As we mentioned in this post, one of the most powerful ways our teachers increase student engagement and learning is to help students set individual goals for their learning. Of course, setting goals for student learning is not something that only happens in blended classrooms, but we have found that it is especially crucial to the success of blended classrooms because learning is so much more individualized. Therefore, we generated four of our own criteria for successful student learning goals, and we want to share those with you today.
In Higher-Powered Learning, STAR student goals are:
- Tied to a Greater Good,
- Action-Oriented, and
- Realistic and Achievable.
Teacher-created learning goals, personalized or otherwise, do not elicit the same sense of ownership as student-created goals. When students create their own goals, it fosters their sense of ownership of their own learning and increases their investment in achieving the goals. We do not expect first-grade students to set robust, personal learning goals on the first day of school, but we do encourage teachers to involve students in the process of setting goals to the extent that they can. Teachers should provide guidance and support throughout the process, but students should ultimately set their own learning goals if the goals are to act as motivators for learning.
Tied to Greater Good
The second criteria for an effective student goal is that it is tied to the greater good. In other words, what is the big picture? How does this academic goal tie to a purpose greater than specific, academic improvement or achievement? We know that student success is so much more than a MAP score or proficiency on the state test, but we also have to help students see how these short-term indicators of learning are tied to greater, long-term success. When students are given the opportunity to examine the big picture of their lives, they gain a greater understanding of the intricate ways small goals and plans fit together to help them reach a more meaningful goal.
To ensure these goals are ultimately achieved, there must be a concrete action plan associated with them. The third criteria, the action plan, provides students with the “HOW” to achieve their goal. Action plans include the steps students, teachers, and families need to take in order to help the student reach his or her goal, and they evolve and change based on student progress. Ideally, teachers meet with students on a weekly basis to discuss goals and the steps they have taken toward achieving them. For example, if a student’s goal is to work up to grade-level by Christmas break, the action plan might include staying after school to work with a tutor, passing an extra online lesson every week, or focusing on a specific skill that is hindering his or her progress. Having a goal without an action plan is like having a destination in mind without any idea how to get there. The goal will not come to fruition without a solid, working action plan in place.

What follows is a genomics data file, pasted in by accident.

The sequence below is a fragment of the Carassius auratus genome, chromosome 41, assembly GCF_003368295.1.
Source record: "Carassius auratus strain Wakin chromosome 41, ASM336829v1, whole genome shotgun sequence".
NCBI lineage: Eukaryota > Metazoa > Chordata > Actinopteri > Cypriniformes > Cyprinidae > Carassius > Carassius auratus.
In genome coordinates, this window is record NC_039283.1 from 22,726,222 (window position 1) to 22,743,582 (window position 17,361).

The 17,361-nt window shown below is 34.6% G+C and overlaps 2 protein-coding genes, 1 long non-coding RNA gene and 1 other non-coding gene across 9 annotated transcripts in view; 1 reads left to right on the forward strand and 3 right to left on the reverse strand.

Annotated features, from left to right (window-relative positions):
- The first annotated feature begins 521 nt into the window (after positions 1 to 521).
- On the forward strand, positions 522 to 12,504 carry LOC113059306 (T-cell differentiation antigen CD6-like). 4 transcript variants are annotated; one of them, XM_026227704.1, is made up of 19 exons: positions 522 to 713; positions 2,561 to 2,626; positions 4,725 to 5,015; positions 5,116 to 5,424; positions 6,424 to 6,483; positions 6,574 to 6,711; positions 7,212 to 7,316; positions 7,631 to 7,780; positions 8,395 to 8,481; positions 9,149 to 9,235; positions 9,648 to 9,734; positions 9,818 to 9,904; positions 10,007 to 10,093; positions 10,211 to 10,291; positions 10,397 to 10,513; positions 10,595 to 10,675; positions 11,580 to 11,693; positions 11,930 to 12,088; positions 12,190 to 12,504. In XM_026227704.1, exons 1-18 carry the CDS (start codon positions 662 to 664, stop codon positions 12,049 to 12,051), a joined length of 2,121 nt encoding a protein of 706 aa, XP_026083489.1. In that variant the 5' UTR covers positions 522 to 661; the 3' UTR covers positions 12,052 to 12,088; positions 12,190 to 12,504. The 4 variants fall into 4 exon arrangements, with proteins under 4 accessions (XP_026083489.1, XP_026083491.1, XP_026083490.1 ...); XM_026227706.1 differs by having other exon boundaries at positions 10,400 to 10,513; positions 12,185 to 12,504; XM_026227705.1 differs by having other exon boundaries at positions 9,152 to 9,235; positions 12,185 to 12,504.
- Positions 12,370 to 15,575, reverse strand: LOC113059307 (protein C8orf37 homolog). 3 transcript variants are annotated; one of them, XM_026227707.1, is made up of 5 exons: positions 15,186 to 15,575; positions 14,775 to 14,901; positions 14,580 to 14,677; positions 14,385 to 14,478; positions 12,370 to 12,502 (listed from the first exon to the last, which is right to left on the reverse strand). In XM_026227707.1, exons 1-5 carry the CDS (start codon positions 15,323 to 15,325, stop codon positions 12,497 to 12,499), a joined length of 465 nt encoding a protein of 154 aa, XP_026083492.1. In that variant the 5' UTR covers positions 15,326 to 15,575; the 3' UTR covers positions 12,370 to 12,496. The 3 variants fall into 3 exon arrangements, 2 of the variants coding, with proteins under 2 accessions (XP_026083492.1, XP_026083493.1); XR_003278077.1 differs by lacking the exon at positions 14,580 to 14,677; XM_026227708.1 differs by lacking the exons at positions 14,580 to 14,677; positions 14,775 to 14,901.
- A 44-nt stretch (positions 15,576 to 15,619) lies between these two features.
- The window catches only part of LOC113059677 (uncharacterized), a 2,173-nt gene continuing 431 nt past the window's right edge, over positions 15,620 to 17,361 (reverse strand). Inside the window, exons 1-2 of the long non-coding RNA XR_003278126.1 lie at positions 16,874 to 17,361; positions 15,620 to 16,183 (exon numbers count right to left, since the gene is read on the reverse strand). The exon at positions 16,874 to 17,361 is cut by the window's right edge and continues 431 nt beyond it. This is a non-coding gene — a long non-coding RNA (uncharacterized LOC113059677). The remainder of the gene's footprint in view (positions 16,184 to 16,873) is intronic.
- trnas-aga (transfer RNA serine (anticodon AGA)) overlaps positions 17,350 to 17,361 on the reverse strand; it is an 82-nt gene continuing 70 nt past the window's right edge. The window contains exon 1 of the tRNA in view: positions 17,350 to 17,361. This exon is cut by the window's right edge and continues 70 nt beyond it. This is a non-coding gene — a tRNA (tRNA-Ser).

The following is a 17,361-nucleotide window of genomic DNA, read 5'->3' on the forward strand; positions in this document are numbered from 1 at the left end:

Realistic and Achievable
Finally, in order for student-created goals to truly impact learning, the goals must be realistic and achievable. This step requires teachers to help students understand what makes goals challenging yet realistic. Nothing will kill a student’s momentum more than an unattainable goal: if students are working hard without seeing progress or positive outcomes, they will lose their steam and become apathetic. Although setbacks and small failures are to be expected (and should be considered a vital part of the growth process), goals should ultimately be attainable within a given amount of time.
Student goals require substantial planning, adequate time, constant check-ins, and year-long commitment, but just as a rocket needs dynamic, high-octane fuel for a successful flight, students in blended-learning classrooms need self-created, realistic and achievable, action-oriented goals that are tied to a greater good to truly soar in this model.